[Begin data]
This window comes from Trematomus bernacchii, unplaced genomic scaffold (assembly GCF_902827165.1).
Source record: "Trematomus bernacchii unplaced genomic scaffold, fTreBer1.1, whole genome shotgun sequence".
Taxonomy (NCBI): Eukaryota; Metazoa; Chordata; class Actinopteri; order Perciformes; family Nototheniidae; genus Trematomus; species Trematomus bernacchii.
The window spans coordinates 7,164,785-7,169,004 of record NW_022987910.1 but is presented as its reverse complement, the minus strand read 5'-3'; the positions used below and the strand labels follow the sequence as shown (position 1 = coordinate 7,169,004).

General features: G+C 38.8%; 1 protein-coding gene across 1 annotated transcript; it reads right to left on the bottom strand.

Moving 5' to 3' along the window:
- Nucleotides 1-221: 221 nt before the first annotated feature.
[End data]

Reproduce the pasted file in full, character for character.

This window comes from Trematomus bernacchii, unplaced genomic scaffold (assembly GCF_902827165.1).
Source record: "Trematomus bernacchii unplaced genomic scaffold, fTreBer1.1, whole genome shotgun sequence".
Taxonomy (NCBI): Eukaryota; Metazoa; Chordata; class Actinopteri; order Perciformes; family Nototheniidae; genus Trematomus; species Trematomus bernacchii.
The window spans coordinates 7,164,785-7,169,004 of record NW_022987910.1 but is presented as its reverse complement, the minus strand read 5'-3'; the positions used below and the strand labels follow the sequence as shown (position 1 = coordinate 7,169,004).

General features: G+C 38.8%; 1 protein-coding gene across 1 annotated transcript; it reads right to left on the bottom strand.

Moving 5' to 3' along the window:
- Nucleotides 1-221: 221 nt before the first annotated feature.